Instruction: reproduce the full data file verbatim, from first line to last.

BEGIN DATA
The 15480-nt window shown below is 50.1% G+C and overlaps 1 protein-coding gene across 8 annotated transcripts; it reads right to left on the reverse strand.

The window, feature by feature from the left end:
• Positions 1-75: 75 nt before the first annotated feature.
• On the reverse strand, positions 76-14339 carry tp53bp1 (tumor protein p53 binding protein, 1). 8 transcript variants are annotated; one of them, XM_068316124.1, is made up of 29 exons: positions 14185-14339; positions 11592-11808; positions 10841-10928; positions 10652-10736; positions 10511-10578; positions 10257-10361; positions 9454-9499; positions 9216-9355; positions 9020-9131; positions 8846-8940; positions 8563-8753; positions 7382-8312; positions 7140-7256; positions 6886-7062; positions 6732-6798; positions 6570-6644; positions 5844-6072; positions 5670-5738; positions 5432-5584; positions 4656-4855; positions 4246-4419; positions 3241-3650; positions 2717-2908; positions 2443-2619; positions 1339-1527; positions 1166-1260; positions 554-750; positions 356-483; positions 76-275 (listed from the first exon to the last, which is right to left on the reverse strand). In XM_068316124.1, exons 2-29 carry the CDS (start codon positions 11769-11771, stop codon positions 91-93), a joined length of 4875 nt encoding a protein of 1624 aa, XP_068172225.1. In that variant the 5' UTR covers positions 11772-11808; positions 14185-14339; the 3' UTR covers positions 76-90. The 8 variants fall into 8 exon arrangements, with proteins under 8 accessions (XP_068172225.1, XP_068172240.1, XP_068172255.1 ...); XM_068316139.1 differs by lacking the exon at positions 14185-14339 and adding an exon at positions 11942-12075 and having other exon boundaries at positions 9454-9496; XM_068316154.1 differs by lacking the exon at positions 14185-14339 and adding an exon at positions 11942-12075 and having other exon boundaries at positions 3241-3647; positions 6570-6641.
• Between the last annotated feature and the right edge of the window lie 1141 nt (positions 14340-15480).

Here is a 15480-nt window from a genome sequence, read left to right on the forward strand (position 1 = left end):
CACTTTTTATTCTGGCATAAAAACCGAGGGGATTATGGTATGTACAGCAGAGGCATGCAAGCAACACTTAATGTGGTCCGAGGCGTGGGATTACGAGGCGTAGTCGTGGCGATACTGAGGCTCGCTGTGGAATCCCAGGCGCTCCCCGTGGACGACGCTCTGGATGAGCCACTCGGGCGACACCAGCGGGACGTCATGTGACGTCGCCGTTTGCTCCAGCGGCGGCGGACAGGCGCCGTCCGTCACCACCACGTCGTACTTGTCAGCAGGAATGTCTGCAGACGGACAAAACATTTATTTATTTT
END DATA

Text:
The 15480-nt window shown below is 50.1% G+C and overlaps 1 protein-coding gene across 8 annotated transcripts; it reads right to left on the reverse strand.

The window, feature by feature from the left end:
• Positions 1-75: 75 nt before the first annotated feature.
• On the reverse strand, positions 76-14339 carry tp53bp1 (tumor protein p53 binding protein, 1). 8 transcript variants are annotated; one of them, XM_068316124.1, is made up of 29 exons: positions 14185-14339; positions 11592-11808; positions 10841-10928; positions 10652-10736; positions 10511-10578; positions 10257-10361; positions 9454-9499; positions 9216-9355; positions 9020-9131; positions 8846-8940; positions 8563-8753; positions 7382-8312; positions 7140-7256; positions 6886-7062; positions 6732-6798; positions 6570-6644; positions 5844-6072; positions 5670-5738; positions 5432-5584; positions 4656-4855; positions 4246-4419; positions 3241-3650; positions 2717-2908; positions 2443-2619; positions 1339-1527; positions 1166-1260; positions 554-750; positions 356-483; positions 76-275 (listed from the first exon to the last, which is right to left on the reverse strand). In XM_068316124.1, exons 2-29 carry the CDS (start codon positions 11769-11771, stop codon positions 91-93), a joined length of 4875 nt encoding a protein of 1624 aa, XP_068172225.1. In that variant the 5' UTR covers positions 11772-11808; positions 14185-14339; the 3' UTR covers positions 76-90. The 8 variants fall into 8 exon arrangements, with proteins under 8 accessions (XP_068172225.1, XP_068172240.1, XP_068172255.1 ...); XM_068316139.1 differs by lacking the exon at positions 14185-14339 and adding an exon at positions 11942-12075 and having other exon boundaries at positions 9454-9496; XM_068316154.1 differs by lacking the exon at positions 14185-14339 and adding an exon at positions 11942-12075 and having other exon boundaries at positions 3241-3647; positions 6570-6641.
• Between the last annotated feature and the right edge of the window lie 1141 nt (positions 14340-15480).

Here is a 15480-nt window from a genome sequence, read left to right on the forward strand (position 1 = left end):
CACTTTTTATTCTGGCATAAAAACCGAGGGGATTATGGTATGTACAGCAGAGGCATGCAAGCAACACTTAATGTGGTCCGAGGCGTGGGATTACGAGGCGTAGTCGTGGCGATACTGAGGCTCGCTGTGGAATCCCAGGCGCTCCCCGTGGACGACGCTCTGGATGAGCCACTCGGGCGACACCAGCGGGACGTCATGTGACGTCGCCGTTTGCTCCAGCGGCGGCGGACAGGCGCCGTCCGTCACCACCACGTCGTACTTGTCAGCAGGAATGTCTGCAGACGGACAAAACATTTATTTATTTT